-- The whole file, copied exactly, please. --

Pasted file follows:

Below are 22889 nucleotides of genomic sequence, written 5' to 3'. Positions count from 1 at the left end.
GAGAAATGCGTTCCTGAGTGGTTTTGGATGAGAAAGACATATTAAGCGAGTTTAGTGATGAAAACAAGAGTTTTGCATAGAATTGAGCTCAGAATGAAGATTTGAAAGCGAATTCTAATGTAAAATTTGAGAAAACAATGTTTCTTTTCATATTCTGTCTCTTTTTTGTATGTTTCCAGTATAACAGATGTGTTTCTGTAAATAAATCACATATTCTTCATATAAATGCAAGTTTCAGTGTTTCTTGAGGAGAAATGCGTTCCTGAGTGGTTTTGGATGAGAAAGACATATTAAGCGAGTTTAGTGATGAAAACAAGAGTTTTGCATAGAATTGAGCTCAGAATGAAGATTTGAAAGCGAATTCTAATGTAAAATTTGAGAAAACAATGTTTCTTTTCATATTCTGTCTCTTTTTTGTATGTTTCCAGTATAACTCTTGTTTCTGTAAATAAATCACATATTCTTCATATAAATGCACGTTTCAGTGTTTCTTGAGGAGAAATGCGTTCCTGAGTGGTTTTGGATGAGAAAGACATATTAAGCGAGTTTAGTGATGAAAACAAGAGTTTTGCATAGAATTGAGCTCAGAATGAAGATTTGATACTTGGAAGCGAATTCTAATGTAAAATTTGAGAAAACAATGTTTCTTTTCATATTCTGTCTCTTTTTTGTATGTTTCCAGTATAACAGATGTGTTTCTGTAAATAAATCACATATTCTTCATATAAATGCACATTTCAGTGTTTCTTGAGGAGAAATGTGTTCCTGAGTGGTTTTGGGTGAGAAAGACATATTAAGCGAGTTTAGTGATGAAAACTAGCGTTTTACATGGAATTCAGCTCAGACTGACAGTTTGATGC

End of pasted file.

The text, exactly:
Below are 22889 nucleotides of genomic sequence, written 5' to 3'. Positions count from 1 at the left end.
GAGAAATGCGTTCCTGAGTGGTTTTGGATGAGAAAGACATATTAAGCGAGTTTAGTGATGAAAACAAGAGTTTTGCATAGAATTGAGCTCAGAATGAAGATTTGAAAGCGAATTCTAATGTAAAATTTGAGAAAACAATGTTTCTTTTCATATTCTGTCTCTTTTTTGTATGTTTCCAGTATAACAGATGTGTTTCTGTAAATAAATCACATATTCTTCATATAAATGCAAGTTTCAGTGTTTCTTGAGGAGAAATGCGTTCCTGAGTGGTTTTGGATGAGAAAGACATATTAAGCGAGTTTAGTGATGAAAACAAGAGTTTTGCATAGAATTGAGCTCAGAATGAAGATTTGAAAGCGAATTCTAATGTAAAATTTGAGAAAACAATGTTTCTTTTCATATTCTGTCTCTTTTTTGTATGTTTCCAGTATAACTCTTGTTTCTGTAAATAAATCACATATTCTTCATATAAATGCACGTTTCAGTGTTTCTTGAGGAGAAATGCGTTCCTGAGTGGTTTTGGATGAGAAAGACATATTAAGCGAGTTTAGTGATGAAAACAAGAGTTTTGCATAGAATTGAGCTCAGAATGAAGATTTGATACTTGGAAGCGAATTCTAATGTAAAATTTGAGAAAACAATGTTTCTTTTCATATTCTGTCTCTTTTTTGTATGTTTCCAGTATAACAGATGTGTTTCTGTAAATAAATCACATATTCTTCATATAAATGCACATTTCAGTGTTTCTTGAGGAGAAATGTGTTCCTGAGTGGTTTTGGGTGAGAAAGACATATTAAGCGAGTTTAGTGATGAAAACTAGCGTTTTACATGGAATTCAGCTCAGACTGACAGTTTGATGC